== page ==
Topics/titles for next Flickerings (apologies to Mike H)
Posted 09 July 2003 - 06:13 PM
But I so enjoyed this year's focus on Dogma filmmaking that I'm eager to consider themes and titles for next year's programs. Sure, he'll probably want to focus on titles that are released this year, but last week's program included some titles from as much as three years ago, so I assume the same flexibility would be in action again.
Any ideas out there?
How about "Being Different": We could focus on films about people suffer from alienation and persecution, and discuss the difference between being born different and behaving differently. Titles could include films about the minority experience, or even a comic book title like X2 (to draw a larger audience in and then persuade them to stay for something more obscure.)
Or we could focus on metaphor... on how we see. Punchdrunk Love and Magnolia use complex networks of symbols and repeated terms. Kieslowski's films are rich with visual metaphor. We could discuss how symbolism can be used without being used heavy-handedly... this would be a natural extension of this year's discussions.
Posted 09 July 2003 - 09:56 PM
Having just finished a review of Ordet, i think it may be the most important film that mainstream audiences, particularly Christian, haven't seen. Most of what i perceive as the modern day church is so stale and mediocre that the reality depicted in that film would be a jolt to us all. It shows a faith that's more powerful than the kind that just wants a place to hang out with on Sundays with like-minded friends.
Posted 10 July 2003 - 08:40 AM
: there's no way they'd be able to handle the onslaught of profanity in
Regardless, there were also two nude scenes in Magnolia, so I think it's fair to scratch that out.
Apparently, mike_h_et_al decided on the Dogme idea for this year the day after last Cornerstone, so I suspect this may be a moot point. It's still fun to what-if, however, so for the day when I am rich enough to buy out Cornerstone, here will be the oh-so-clever topics:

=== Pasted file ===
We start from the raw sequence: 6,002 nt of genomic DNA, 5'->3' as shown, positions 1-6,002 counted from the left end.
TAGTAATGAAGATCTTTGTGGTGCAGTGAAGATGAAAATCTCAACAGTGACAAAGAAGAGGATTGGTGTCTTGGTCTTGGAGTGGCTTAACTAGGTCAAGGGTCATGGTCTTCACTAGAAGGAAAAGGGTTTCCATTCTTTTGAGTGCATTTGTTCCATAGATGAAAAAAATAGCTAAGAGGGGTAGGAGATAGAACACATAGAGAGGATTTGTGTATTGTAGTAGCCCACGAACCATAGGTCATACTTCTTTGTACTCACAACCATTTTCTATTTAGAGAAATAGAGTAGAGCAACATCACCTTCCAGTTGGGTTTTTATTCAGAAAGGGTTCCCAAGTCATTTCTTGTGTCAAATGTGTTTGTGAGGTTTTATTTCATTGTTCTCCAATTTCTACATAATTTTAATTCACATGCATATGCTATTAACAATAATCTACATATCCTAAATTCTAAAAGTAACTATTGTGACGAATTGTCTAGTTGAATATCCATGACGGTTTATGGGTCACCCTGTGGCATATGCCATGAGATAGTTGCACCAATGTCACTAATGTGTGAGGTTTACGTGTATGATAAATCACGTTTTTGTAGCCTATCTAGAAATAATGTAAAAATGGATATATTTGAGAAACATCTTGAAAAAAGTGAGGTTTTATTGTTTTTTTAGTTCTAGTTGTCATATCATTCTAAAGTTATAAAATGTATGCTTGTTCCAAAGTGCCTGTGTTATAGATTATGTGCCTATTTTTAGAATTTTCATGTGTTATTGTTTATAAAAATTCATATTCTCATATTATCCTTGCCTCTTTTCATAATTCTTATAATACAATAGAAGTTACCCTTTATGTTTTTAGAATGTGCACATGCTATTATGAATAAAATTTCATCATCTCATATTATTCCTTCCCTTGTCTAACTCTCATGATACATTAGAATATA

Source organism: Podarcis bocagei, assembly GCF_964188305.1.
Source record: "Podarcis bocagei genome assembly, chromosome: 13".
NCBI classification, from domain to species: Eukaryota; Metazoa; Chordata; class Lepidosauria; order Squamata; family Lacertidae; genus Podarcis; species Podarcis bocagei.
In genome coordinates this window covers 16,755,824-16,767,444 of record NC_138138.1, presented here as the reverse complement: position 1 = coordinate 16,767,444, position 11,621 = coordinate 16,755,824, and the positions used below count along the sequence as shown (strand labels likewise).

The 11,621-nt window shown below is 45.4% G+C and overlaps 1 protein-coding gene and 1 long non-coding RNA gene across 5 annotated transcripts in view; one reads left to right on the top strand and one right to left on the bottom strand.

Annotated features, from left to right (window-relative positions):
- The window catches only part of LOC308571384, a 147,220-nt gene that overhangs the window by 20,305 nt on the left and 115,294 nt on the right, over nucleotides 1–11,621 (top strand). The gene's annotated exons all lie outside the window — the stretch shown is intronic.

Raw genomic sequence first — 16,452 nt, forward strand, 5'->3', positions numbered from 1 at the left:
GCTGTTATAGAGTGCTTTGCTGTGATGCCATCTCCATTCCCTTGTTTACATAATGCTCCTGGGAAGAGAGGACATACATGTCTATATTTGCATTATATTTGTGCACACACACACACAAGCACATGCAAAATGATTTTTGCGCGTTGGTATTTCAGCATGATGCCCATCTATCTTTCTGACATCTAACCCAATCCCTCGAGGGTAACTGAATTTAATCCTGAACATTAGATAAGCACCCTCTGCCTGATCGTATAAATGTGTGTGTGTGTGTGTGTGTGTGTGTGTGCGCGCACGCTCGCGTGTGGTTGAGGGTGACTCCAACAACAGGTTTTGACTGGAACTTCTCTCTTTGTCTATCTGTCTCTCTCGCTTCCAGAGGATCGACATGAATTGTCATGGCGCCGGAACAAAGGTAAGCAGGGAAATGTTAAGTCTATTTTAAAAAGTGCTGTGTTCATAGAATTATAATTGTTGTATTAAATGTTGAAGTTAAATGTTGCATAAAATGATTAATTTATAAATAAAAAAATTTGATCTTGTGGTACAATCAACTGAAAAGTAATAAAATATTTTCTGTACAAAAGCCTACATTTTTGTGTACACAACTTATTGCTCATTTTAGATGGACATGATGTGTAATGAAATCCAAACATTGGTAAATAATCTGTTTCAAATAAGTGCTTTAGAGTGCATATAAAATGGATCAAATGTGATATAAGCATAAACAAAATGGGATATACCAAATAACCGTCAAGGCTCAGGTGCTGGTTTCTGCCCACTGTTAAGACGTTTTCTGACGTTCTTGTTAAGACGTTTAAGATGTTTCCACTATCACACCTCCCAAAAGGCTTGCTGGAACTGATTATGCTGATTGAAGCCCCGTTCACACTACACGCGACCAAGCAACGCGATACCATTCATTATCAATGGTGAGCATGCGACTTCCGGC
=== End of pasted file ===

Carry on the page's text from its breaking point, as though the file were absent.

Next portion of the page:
Cast Away (Zemeckis)
Mr. Death (Morris)
The Truman Show (Weir)
My Dinner With André (Malle)
La Promesse (Dardenne/Dardenne)
A Moment of Innocence (Makhmalbaf)
25th Hour (Lee)
The Straight Story (Lynch)
The Thin Blue Line (Morris)
In the Mood for Love (Kar-Wai)
Leila (Mehrjui) [already shown, apparently; dang it]
"Play" (Minghella short)
"The Heart of the World" (Maddin short)
Far from Heaven (Haynes)
The Aviator’s Wife (Rohmer)
Home Sweet Home (Leigh)
Posted 10 July 2003 - 09:49 AM
Exploring concepts of personhood in text and film by analyzing narratives that deal with someone pretending to be someone they aren't. I am sure there are a lot of good films out there about this.
(But to be honest, I was trying to come up with a way I could say this:)
And we could invite the honorary Donald Napolean Sprim to be the narcissistically sagacious guest lecturer!
Posted 10 July 2003 - 09:56 AM
Posted 10 July 2003 - 11:07 AM
: How about "Acting as Another"...Exploring concepts of personhood in
: text and film by analyzing narratives that deal with someone pretending
: to be someone they aren't. I am sure there are a lot of good films out
: there about this.
There are, there are. In fact, a number of them are listed right here. (It's slightly more broad a topic than your suggestion, but.) Further, A Moment of Innocence, The Truman Show and In the Mood for Love from my above lists fall into the category. I like it.
: And we could invite the honorary Donald Napolean Sprim to be the
: narcissistically sagacious guest lecturer!
Through his agent, D.N. Sprim requests a $2000 honorarium and a plane ticket to Elba.
Posted 10 July 2003 - 12:02 PM
: I’m so excited to come home to find people talking about Flickerings and
: the short films and possible themes and films for next year already here
: on the board. I love the idea of introducing more critical feedback into
: our shorts program: it’s exactly the right “next step” in our growth as a